May 23, 2024

In a news tidbit that came out of a major daily a few weeks back, British actor Pierce Brosnan was reported to have been convicted of an environmental offense.
While on a vacation in Mammoth, Wyoming in the United States, Brosnan was indicted for straying off a trail in a thermal area during a visit at the Yellowstone National Park. He was promptly charged and after he pleaded guilty, was fined $500. He was also ordered to donate $1,000 to a foundation dedicated to the preservation of the national park.
What made the conviction of Brosnan a national headline is, of course, due to his status as an international celebrity. He is James Bond himself. He is the iconic agent 007 of Ian Flemming’s spy movies who drives the sleekest cars, uses the latest gadgets to save the world and does not run out of pretty women to flirt with. Oh well, it would seem that even James Bond is human after all and is not spared the travails of law and order.
At any rate, what makes the headline more significant than the personality involved was the way Brosnan was treated. He was treated like an ordinary offender with no special privileges.
The law was implemented and enforced with neither fear nor favor considered. And, to think that it was for such a minor offense, i.e., he merely strayed off a path and did not even destroy anything or made the slightest litter, the manner of enforcement of the environmental law is commendable. Maybe, we can take a lesson or two from this incident.
We have parks and forests that are worthy of protection as the Yellowstone National Park. We, too, have environmental laws that punish those who desecrate and destroy our natural resources. Yet, these laws are not enforced to its limit. Environmental degradation and destruction go unabated. The sanctity of our natural treasures is sacrificed in the name of profit.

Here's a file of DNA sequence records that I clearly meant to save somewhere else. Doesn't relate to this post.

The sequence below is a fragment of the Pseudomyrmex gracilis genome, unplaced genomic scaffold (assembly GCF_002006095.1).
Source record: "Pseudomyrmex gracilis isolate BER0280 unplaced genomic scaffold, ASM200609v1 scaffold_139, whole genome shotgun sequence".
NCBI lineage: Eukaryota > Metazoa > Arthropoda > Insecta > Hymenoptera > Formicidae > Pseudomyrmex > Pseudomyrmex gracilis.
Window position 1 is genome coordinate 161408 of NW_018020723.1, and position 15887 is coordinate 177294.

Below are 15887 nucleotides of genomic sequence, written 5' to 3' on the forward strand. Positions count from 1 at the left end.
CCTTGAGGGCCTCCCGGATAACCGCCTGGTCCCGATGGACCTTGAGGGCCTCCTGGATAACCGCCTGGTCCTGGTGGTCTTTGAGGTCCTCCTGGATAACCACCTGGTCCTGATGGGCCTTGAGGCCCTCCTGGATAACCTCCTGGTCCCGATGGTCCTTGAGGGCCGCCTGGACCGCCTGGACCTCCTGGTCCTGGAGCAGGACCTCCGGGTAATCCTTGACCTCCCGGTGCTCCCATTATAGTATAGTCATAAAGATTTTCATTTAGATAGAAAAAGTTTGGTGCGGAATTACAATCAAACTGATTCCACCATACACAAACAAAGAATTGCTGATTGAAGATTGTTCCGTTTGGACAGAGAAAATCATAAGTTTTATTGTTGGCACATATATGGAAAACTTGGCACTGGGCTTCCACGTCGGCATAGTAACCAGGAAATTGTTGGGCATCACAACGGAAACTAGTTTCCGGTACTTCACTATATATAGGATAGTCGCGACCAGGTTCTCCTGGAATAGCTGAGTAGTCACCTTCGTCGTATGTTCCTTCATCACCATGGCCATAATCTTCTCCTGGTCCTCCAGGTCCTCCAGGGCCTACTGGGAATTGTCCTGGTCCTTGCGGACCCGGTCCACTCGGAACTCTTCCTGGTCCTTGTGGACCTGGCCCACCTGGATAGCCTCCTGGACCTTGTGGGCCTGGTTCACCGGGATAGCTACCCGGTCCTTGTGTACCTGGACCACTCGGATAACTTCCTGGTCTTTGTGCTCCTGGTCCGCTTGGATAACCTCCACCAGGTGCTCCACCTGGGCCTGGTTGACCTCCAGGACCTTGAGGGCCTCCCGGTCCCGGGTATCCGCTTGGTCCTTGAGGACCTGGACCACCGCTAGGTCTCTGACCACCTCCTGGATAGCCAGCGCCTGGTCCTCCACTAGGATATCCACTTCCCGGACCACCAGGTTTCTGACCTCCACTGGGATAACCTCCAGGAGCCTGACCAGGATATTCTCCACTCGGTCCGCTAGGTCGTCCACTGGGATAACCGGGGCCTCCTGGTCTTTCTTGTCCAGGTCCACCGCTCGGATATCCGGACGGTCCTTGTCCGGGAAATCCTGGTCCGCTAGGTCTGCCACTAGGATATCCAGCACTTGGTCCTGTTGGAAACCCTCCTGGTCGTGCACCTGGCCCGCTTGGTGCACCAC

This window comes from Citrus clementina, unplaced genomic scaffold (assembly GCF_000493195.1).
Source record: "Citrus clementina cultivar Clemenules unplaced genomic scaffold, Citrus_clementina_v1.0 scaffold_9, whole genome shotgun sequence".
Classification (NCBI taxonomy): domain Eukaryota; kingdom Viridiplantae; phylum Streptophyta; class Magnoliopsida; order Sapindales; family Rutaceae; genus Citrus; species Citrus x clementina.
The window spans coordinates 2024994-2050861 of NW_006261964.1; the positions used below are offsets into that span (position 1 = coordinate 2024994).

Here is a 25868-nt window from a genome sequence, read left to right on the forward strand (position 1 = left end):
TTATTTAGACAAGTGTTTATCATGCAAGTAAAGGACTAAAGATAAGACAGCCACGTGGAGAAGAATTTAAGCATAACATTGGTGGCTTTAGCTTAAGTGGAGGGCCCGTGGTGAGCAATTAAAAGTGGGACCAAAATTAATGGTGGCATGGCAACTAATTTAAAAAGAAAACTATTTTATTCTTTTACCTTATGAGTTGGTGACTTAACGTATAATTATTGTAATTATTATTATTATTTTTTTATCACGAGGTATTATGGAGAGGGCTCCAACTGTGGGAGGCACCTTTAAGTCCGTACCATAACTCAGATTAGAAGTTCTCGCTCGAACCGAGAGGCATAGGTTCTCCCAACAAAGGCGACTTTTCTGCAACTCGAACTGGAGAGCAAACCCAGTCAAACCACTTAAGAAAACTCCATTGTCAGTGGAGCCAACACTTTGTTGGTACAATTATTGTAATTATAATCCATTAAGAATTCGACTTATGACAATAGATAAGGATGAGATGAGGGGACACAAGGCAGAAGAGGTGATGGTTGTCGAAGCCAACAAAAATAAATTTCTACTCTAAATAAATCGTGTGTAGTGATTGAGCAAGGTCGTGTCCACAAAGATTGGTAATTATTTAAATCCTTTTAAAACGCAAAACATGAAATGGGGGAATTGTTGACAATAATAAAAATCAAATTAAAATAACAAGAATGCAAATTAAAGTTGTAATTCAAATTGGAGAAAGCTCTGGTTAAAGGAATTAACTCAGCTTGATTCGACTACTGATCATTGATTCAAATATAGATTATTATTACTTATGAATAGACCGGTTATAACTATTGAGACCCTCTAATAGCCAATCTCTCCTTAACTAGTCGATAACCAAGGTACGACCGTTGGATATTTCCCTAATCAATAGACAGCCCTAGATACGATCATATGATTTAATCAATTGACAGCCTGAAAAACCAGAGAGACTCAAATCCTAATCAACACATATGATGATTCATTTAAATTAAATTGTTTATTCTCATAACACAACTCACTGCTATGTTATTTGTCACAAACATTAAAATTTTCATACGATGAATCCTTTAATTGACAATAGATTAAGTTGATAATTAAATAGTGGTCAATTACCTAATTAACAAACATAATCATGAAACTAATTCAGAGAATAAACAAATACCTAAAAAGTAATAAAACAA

Just to cite a recent example, the Chocolate Hills in Bohol is a forest reserve. It is one of the most visited tourist spots in the Philippines because of its pristine beauty and awe inspiring terrain. As per environmental laws, it is supposed to be a cultural heritage and therefore, is beyond the commerce of man. It is all there for all to see and behold in its natural state without further development except for its preservation.
Yet, in a shocking turn of events, there exists along its foothold a resort which was constructed in plain sight of those who are tasked to preserve it. How can such a massive structure that destroys the scenic spot be in existence there? Why was a man-made structure allowed to be erected there? The owner of the resort contends that he has a title to the property. How can this be?
Despite the flagrant violation of environmental laws, no indictment or sanction had been imposed against the owners of the resort. It was only when a senator called for an investigation about the matter that the controversy was stirred.
It was only then that self-proclaimed environmentalists sounded the alarm and badgered the Department of Environment and Natural Resources why this thing happened. This is only one of many environmental issues. There are others that are not reported yet merit equal attention.
For instance, in Mount Pulag, hikers insert their plastic trash in between hedges. In Burnham Park, there is a ton of garbage after every long holiday. In Session Road alone, the sidewalks are littered with candy wrappers and straws irresponsibly left behind by revelers the night before. These environmental violations remain unpunished because they are considered minor.
Minor violations graduate to major violations like a small hole in a ship which, if unpatched, will fester and grow.
There must be a serious and concerted effort to enforce our environmental laws if we want our natural resources preserved.
Like the case of Pierce Brosnan, all environmental violators, regardless of stature or reputation, regardless of whether the offense is minor or major, must be treated alike, both in the liability imposed and the obligation demanded.